Rapid ownership growth of digital devices heralds large amounts of data that are far too big to be processed by traditional data processing methods. These large sets of data have to be processed by computers with specially designed software programs. What makes this data so valuable, is that it can be used to predict human behavior. The data analyzed can uncover trends and patterns which can help businesses position products and services in the right place at the right time. Emerging big data companies in the Middle East stand to profit richly from collecting and analyzing this information and then selling it to governments and private businesses. New big data companies created to manage the influx of data will create many jobs in the Middle East as well.

The highly detailed information that big data analysis produces is of high value to commercial and retail businesses. This information allows businesses to target customer bases that they didn’t know were available. Additionally, businesses can target specific market areas by demographic, location, etc. This highly targeted marketing reaches consumers who are most likely to buy the businesses’ products and services, thus increasing sales.  Not only are sales increased, but businesses save money by receiving a higher return on their advertising investment money. The increase of profits into the Middle Eastern economy is going to positively affect job growth and consumer spending. The potential for higher employee wages is also a distinct possibility.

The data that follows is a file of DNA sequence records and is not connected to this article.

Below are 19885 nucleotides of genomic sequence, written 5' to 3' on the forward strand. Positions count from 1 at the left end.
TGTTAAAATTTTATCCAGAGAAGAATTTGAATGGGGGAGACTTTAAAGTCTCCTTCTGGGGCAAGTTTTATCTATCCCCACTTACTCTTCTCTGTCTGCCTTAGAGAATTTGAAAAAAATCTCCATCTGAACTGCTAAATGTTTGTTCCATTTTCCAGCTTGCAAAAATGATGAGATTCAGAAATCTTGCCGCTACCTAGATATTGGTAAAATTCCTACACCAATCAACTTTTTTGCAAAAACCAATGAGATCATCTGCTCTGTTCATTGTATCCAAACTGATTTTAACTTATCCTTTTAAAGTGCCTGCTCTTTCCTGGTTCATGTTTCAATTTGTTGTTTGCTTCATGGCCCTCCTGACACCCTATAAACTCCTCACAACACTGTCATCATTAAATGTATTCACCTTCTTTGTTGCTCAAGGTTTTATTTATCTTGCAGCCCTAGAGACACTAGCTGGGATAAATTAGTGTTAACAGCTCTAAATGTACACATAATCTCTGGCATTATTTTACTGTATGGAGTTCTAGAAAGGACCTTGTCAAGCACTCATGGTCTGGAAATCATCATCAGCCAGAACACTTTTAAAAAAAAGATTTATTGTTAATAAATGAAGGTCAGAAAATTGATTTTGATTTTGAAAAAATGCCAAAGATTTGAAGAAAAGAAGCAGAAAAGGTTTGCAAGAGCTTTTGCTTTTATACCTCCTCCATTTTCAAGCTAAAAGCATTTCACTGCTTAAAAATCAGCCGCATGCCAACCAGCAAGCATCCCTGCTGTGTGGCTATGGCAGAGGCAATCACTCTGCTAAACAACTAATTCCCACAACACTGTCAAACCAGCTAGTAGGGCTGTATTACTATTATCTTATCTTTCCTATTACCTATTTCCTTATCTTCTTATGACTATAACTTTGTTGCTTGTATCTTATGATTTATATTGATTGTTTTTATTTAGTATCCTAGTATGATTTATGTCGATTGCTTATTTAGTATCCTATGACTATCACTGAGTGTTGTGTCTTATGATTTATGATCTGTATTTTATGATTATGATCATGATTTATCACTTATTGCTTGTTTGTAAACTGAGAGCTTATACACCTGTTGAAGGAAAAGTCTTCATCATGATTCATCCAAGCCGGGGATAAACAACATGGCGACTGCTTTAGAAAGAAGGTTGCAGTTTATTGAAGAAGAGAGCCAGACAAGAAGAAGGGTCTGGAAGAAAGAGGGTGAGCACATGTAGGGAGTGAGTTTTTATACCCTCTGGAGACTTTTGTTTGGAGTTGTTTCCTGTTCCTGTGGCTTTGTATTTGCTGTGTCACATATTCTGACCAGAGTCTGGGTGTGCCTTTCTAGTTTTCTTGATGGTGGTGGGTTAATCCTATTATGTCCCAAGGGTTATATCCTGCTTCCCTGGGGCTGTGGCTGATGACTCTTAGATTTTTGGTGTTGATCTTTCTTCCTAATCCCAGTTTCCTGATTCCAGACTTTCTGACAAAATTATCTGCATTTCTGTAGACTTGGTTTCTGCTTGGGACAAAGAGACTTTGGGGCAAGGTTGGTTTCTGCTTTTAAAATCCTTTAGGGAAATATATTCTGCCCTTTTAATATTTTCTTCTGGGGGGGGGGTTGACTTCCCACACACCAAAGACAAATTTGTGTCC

Governments are equally as eager to get their hands on this information as private businesses are. Data, such as which roads are traveled on most and a how often, can support expenditures on infrastructure that needs the most repair the quickest. The analytics that big data offers can also assist with improving a government’s health services. The more information governments have, the more efficiently things will run. When things run efficiently, governments save money and have the option of lowering taxes. Such data will also allow governments to manage natural resources more efficiently as well.